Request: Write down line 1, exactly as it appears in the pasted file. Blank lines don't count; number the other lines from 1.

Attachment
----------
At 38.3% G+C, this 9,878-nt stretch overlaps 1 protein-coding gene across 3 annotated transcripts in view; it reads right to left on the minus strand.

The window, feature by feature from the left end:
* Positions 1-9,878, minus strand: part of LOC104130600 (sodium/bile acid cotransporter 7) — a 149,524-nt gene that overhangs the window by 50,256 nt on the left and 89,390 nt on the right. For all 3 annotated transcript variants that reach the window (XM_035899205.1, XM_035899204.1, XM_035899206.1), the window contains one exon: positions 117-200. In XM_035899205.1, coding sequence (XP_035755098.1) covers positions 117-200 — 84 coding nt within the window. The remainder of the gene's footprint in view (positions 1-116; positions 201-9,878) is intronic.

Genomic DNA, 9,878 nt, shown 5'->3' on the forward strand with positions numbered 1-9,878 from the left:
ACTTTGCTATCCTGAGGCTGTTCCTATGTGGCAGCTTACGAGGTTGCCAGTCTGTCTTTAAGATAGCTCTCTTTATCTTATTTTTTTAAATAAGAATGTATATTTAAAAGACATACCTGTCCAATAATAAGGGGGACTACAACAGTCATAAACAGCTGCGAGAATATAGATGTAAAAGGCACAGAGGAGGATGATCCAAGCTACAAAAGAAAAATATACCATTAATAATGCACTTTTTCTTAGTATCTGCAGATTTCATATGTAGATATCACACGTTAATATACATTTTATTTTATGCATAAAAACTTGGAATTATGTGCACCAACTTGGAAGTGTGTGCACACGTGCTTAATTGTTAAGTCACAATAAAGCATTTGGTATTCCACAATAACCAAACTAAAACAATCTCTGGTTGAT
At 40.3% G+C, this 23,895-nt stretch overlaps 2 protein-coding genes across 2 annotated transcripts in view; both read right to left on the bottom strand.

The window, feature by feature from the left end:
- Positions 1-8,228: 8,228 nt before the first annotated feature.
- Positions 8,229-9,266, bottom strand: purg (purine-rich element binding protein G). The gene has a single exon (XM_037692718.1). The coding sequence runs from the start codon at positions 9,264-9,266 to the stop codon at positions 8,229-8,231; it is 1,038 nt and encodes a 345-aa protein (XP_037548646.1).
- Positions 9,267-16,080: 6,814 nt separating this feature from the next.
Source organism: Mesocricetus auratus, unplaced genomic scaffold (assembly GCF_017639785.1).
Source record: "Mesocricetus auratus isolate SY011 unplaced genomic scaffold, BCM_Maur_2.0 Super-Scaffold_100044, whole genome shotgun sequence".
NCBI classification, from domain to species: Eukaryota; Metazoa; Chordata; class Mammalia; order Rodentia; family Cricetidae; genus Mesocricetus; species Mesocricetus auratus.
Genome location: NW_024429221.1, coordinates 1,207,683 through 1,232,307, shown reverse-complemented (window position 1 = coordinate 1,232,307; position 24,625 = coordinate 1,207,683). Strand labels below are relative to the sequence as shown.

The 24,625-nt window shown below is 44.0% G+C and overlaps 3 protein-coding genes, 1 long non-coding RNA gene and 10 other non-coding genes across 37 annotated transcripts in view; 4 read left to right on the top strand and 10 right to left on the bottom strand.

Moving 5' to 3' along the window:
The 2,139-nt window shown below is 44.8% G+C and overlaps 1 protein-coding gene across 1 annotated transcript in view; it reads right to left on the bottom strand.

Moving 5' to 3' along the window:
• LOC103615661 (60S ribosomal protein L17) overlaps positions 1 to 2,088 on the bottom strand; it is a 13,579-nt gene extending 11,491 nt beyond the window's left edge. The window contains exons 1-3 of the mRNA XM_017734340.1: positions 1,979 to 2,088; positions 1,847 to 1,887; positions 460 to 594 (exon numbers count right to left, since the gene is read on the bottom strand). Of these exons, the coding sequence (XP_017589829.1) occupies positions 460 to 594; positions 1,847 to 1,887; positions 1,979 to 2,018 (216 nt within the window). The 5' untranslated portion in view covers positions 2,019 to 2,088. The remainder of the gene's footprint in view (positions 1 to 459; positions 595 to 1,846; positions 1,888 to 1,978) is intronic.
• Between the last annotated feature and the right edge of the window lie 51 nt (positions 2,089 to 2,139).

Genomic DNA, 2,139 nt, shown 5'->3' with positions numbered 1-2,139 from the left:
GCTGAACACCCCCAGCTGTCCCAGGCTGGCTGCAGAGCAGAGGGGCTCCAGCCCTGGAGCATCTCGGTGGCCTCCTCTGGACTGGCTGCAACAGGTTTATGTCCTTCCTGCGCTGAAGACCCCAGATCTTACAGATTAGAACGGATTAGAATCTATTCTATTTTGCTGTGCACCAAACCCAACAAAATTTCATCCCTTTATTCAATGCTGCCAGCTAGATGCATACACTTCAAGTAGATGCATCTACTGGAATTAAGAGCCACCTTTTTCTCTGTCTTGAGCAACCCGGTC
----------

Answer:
At 38.3% G+C, this 9,878-nt stretch overlaps 1 protein-coding gene across 3 annotated transcripts in view; it reads right to left on the minus strand.